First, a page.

- Reliably detecting risks posed by their devices during development as well as once they have been placed on the market before they cause any harm to patients
- Being able to track the state of the art
- Finding out about new and alternative processes, methods, materials and tools to quickly develop better devices and gain a market advantage
3. Regulatory science should answer these questions
In order to achieve the above goals, regulatory science should provide answers to all relevant questions from all stakeholders.
a) Questions that regulators (should) ask themselves
Questions on the effects on the medical device market (incl. manufacturers)
- What will it cost manufacturers to implement a new regulation?
- How much damage to health will a new or amended regulatory requirement help to prevent?
- How manufacturers will be able to meet this requirement? And how long will it take them to do so?
- What percentage of manufacturers will fail to overcome this hurdle? Which medical products will not be available as a result or have their availability delayed?
- What are the consequences of these delays or of the device not being placed on the market for the health system?
- In what way do regulations harm small companies and/or innovation? How can regulations actually promote innovation?
- What disadvantages can new regulations lead to for a location? How can the location be strengthened by regulations?
Questions on the effects on authorities and notified bodies
- How long will it take for authorities and notified bodies to be able to monitor and enforce these requirements?
- What bottlenecks could they lead to for these stakeholders? (personnel, training, availability)
- Are they able to effectively enforce the requirements with manufacturers outside the EU as well?
- Which tools can/should authorities and notified bodies use to monitor compliance with the requirements as efficiently and effectively as possible?
- Which authorization procedures are available for which devices?
Questions on the effects on patients
- To what extent can regulations act in the interest of patients? Where do they interfere inappropriately with an individual patient’s freedom of choice and risk acceptance?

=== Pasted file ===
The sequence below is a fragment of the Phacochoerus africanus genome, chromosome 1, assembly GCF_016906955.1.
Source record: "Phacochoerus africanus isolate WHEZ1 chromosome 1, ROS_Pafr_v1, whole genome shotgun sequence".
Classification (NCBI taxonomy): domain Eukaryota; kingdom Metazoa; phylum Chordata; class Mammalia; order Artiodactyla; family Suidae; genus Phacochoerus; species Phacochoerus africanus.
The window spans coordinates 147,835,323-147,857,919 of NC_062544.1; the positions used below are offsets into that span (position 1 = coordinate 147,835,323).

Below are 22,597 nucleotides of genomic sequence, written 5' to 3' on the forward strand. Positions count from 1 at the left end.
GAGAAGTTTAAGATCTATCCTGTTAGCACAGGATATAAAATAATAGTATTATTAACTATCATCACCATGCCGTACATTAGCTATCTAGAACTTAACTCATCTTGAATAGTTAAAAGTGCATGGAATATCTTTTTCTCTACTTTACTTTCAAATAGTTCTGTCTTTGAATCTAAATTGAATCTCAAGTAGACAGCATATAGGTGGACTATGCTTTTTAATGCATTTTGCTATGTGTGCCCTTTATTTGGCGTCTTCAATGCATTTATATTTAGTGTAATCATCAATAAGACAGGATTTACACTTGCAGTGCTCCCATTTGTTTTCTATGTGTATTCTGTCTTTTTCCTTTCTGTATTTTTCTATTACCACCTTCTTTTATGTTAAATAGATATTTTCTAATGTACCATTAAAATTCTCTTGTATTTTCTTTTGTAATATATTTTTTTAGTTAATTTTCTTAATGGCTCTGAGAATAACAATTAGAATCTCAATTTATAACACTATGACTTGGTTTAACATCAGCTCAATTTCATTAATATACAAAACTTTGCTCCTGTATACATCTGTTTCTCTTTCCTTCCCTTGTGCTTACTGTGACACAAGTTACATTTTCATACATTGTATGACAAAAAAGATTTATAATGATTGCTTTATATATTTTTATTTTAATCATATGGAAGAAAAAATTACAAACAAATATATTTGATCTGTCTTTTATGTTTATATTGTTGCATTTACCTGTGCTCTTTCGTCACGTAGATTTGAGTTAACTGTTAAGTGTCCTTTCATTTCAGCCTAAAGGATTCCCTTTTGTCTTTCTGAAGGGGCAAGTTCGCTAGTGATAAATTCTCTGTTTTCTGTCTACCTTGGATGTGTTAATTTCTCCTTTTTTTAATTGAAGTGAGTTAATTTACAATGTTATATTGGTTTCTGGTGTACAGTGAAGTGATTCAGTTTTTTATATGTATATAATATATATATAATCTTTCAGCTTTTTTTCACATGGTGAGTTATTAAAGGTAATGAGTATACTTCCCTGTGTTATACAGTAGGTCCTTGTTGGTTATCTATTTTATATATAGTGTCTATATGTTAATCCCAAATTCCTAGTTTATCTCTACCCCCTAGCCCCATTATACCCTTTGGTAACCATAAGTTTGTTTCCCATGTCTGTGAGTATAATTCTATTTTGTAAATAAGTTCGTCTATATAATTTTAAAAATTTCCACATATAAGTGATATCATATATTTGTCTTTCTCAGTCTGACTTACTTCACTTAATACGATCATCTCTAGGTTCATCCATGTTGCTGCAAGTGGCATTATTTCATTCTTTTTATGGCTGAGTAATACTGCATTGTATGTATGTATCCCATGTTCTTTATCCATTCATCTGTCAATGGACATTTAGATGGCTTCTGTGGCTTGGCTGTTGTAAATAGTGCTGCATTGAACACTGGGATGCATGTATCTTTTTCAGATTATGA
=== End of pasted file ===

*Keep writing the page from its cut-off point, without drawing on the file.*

Questions on future legislation
- What trends do we have to be prepared for? Which devices, technologies, methods and materials will new regulations be needed for in the future?
- Which current regulatory requirements are no longer state of the art?
- Where are regulations that would be necessary to improve healthcare, e.g., through safer devices, missing? Where do regulations hinder and damage the location or even the health system?
- How can the regulatory framework be designed so that, on the one hand, the state of the art is adopted quickly enough and, on the other, the legislation can keep up with the speed of change?
- How is it possible, on the one hand, to word the regulations so specifically that manufacturers know exactly what is required and can adapt to them and, on the other, to not restrict manufacturers unnecessarily in terms of their design options?
- What do we have to require from manufacturers so that, on the one hand, safety and effectiveness are actually demonstrated and, on the other, that this proof (e.g., from clinical investigations) does not unnecessarily endanger patients?
Questions on support and design
- How do we as legislators have to position ourselves in terms of personnel and content?
- What recommendations should we make to authorities and notified bodies to increase their efficiency and effectiveness (e.g., through digitization)?
- How can we divide the tasks in the context of regulatory science between authorities, industry, professional bodies, science, patient (representatives) and others?
- What can we offer to manufacturers to help them? This could include guidelines as well as validated computer models, e.g., of organs.
- Which areas do not have a scientific basis? Where would support be particularly worthwhile?
b) Questions asked by manufacturers
- What is the state of the art (regarding an issue)? How can I identify it?
- What options do I have for demonstrating the safety, performance and effectiveness of my devices? Which of the options are particularly efficient?
- Will the notified bodies and authorities accept these options?
- How can I develop, verify and validate my medical devices quicker using computer models?